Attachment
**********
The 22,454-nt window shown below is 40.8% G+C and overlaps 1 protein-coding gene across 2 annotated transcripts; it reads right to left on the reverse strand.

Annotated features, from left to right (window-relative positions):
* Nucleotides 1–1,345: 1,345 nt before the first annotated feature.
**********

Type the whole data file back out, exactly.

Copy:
The 22,454-nt window shown below is 40.8% G+C and overlaps 1 protein-coding gene across 2 annotated transcripts; it reads right to left on the reverse strand.

Annotated features, from left to right (window-relative positions):
* Nucleotides 1–1,345: 1,345 nt before the first annotated feature.